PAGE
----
Sometimes, hiding behind others is the easiest option. From birth, we’re shielded from dangers by our parents and guardians, socialized by education that promotes questionable groupthink, before finally being subjugated by employers who don’t want us to have ideas above our stations. The path of least resistance is often the most appealing, and most of us are happy to go along with this system. Such was the case for Bristol’s Jemima Coulter, whose talents in soulful singing, emotive songwriting, and idiosyncratic production were somewhat shielded in their work with group Hailaiker, as well in their collaborations with Squirrel Flower, S Carey, and Novo Amor. Earlier this year, Coulter decided to step out into the world as a solo artist with their delightful debut single, “SST”. It was a fortunate leap for us; their debut album, Grace After a Party, is a gorgeous, bittersweet, and exciting debut.
With cues from the collage-like mixes of Bon Iver, Coulter fuses acoustic and electronic instrumentation with mystifying lyrics and impassioned vocals in a refreshing style. “Dancing with Lara” starts as an upbeat, summery indie-pop tune before shifting into a glacial sweep of atmospheric synths, crystalline cymbals, and treated vocals. “Piano 1” is an intimate and fragile piano-led track that, halfway through, is propelled by a flurry of drums and unintelligible instruments. The stream-of-consciousness lyrics don’t always make the most significant impact (“Courage from your taken tour / You know that I’ve not had enough / This time I won’t be only trying / I’ll be out and drawing the lines!”), but the sentiment with which the lyrics are delivered conveys the message; that sadness and hurt can be redemptive.
“For Grace (After a Party)” is a tantalizing folktronica piece that sees electronic percussion and acoustic guitars provide a canvas to Coulter’s brooding expression, giving rise to moments of satisfying coolness.
“[flowers]” is a light tune that talks of the salvific powers of love; (“My love makes it all louder, Time out, time that makes me forage powers”), but that doesn’t ignore the complex realities of being in a relationship: (“After taking patients and my fire fills up, Flaring with some anxious, I can hear a gentle, Someone saying sing me, Something better”). “Peeling” is a gentle and expansive song with bright brass, piano, and sound effects that occasionally bubble to the surface.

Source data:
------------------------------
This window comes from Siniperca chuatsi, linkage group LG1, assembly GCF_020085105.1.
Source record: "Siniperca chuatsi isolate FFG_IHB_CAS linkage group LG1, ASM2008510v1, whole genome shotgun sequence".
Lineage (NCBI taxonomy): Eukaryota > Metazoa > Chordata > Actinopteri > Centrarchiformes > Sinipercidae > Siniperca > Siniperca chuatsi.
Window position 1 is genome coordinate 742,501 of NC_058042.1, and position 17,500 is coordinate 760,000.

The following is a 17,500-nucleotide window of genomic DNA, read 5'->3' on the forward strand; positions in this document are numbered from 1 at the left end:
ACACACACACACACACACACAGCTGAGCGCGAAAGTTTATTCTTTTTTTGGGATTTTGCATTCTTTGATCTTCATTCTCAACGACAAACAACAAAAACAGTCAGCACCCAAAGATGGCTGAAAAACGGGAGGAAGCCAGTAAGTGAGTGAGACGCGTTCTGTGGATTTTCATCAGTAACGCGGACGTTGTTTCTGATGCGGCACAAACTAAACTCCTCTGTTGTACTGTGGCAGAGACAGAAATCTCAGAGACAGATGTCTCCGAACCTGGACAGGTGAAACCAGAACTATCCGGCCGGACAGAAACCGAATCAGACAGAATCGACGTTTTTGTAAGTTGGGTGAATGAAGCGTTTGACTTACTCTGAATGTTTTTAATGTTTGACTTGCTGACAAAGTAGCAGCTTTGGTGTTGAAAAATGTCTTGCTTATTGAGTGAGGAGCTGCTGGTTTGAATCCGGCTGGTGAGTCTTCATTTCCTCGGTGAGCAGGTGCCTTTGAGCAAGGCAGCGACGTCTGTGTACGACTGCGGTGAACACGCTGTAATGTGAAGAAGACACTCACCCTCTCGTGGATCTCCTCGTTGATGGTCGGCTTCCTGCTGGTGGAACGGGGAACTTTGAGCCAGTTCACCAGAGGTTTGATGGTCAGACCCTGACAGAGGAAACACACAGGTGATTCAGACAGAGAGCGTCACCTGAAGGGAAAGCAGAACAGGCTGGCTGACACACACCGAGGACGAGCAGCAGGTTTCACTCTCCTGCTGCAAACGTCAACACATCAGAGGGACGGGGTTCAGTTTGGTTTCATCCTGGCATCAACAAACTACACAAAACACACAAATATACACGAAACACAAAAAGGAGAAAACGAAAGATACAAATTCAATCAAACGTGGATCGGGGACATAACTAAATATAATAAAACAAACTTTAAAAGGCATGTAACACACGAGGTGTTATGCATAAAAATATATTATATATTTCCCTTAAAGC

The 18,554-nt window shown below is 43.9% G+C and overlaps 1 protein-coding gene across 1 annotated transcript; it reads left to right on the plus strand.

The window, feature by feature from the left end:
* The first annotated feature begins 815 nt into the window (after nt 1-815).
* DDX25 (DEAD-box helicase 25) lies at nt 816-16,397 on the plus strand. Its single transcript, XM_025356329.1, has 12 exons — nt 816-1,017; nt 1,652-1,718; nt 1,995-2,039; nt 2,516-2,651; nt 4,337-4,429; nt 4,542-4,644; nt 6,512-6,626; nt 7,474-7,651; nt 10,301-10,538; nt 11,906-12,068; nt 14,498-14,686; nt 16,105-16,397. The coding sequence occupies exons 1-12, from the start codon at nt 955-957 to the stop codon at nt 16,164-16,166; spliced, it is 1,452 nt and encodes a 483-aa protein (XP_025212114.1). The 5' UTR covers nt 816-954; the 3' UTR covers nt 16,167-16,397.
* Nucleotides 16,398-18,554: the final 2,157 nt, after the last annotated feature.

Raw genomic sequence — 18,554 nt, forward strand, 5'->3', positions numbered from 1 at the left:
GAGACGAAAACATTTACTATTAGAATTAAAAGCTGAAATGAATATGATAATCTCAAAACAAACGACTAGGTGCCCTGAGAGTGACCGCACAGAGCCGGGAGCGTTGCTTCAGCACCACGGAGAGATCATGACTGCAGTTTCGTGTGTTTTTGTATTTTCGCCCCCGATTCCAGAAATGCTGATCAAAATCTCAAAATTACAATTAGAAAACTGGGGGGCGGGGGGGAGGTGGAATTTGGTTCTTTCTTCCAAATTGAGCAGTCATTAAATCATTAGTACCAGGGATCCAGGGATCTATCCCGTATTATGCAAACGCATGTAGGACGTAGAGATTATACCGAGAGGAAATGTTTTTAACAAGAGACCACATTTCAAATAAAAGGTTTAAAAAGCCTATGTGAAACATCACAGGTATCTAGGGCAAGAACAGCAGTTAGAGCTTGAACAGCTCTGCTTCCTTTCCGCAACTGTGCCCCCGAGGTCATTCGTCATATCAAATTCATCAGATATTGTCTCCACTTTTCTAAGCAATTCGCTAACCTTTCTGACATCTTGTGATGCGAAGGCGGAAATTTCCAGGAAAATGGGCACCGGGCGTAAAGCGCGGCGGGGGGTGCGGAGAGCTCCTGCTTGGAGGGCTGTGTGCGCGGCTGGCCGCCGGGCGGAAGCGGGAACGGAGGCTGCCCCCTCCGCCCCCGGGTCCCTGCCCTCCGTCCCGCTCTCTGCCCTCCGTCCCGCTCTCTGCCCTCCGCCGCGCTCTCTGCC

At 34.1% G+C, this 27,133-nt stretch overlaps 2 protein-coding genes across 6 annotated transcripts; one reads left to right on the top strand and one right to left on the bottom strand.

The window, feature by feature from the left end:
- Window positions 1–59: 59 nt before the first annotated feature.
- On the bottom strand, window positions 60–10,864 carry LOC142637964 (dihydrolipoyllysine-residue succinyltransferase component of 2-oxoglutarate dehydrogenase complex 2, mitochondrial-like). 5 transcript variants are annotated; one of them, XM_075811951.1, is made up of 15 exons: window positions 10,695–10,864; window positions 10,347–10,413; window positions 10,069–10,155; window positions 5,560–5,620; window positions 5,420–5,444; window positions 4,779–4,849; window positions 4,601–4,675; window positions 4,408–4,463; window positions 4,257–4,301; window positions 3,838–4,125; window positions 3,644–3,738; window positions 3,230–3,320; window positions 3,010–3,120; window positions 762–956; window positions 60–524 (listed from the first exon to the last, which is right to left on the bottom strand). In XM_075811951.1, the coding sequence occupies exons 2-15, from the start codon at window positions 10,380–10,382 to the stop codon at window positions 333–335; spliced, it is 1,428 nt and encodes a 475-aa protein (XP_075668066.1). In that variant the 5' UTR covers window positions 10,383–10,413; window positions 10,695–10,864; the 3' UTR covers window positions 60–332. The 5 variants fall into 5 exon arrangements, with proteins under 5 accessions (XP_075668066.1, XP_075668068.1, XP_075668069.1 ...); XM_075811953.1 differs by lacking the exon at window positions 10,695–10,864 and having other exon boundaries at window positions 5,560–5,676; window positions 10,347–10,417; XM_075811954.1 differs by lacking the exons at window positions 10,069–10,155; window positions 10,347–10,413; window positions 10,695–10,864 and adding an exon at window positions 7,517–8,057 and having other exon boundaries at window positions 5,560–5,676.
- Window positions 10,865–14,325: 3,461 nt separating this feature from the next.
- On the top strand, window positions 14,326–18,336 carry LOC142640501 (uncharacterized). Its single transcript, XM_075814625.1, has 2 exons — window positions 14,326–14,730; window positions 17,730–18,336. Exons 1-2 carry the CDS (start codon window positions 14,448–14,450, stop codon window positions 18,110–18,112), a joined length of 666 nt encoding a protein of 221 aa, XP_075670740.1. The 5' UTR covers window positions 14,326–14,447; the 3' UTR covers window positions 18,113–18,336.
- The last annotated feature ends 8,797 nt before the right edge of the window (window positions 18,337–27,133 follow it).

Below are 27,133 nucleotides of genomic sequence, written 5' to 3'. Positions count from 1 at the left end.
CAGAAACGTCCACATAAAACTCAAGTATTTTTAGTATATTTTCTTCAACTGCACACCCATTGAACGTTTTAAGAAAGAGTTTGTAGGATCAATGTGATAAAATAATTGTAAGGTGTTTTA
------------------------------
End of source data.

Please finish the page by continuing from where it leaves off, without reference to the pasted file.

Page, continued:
If there is one fault with this record, Coulter often plays it safe by not playing it safe at all. Where more straightforward production and song structures would’ve given tracks like “New Recording/Reaching” and “Peeling/Heaven” more room to breathe, Coulter covers these tracks with elaborate production and unnecessary ornamentation. Somewhat contradictorily, the stripped-back “Estrella” and the dry burst of genre-shifting “Horses” have the most chutzpah.
Grace After a Party is a bold and confident debut that introduces Jemima Coulter as an artist who straddles the line between the experimental and the accessible. Not afraid of being themself, Coulter’s music could galvanize the more tender to be proud of who they are, to twist the pain of being sensitive in an insensitive world into something with profound importance. The tracks here are given meticulous attention to detail, yet the production tricks and inventiveness are merely the sign that gets you through the door. Once you’re inside, the cozy emotion will make you want to keep coming back.